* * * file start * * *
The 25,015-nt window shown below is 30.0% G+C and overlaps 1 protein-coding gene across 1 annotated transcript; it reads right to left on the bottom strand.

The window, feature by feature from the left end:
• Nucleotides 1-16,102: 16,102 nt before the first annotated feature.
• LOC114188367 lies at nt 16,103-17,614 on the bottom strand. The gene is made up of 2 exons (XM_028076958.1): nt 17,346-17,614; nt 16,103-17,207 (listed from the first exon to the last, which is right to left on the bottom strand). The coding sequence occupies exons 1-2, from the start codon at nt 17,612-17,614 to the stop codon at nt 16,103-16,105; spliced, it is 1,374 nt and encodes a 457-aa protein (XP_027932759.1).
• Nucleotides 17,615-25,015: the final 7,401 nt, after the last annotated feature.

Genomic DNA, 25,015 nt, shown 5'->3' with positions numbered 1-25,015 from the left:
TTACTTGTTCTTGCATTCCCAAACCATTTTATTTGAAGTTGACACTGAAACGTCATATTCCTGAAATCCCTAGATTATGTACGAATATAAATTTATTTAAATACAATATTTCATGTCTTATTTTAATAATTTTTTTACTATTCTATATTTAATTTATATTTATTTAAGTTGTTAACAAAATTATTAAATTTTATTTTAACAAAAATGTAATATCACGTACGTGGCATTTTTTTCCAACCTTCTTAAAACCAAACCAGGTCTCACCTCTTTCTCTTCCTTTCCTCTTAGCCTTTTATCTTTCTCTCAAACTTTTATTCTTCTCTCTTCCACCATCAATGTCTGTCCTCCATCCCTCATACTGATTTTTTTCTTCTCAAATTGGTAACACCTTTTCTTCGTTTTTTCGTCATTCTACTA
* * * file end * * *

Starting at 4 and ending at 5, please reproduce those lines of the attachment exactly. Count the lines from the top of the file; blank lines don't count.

• LOC114188367 lies at nt 16,103-17,614 on the bottom strand. The gene is made up of 2 exons (XM_028076958.1): nt 17,346-17,614; nt 16,103-17,207 (listed from the first exon to the last, which is right to left on the bottom strand). The coding sequence occupies exons 1-2, from the start codon at nt 17,612-17,614 to the stop codon at nt 16,103-16,105; spliced, it is 1,374 nt and encodes a 457-aa protein (XP_027932759.1).
• Nucleotides 17,615-25,015: the final 7,401 nt, after the last annotated feature.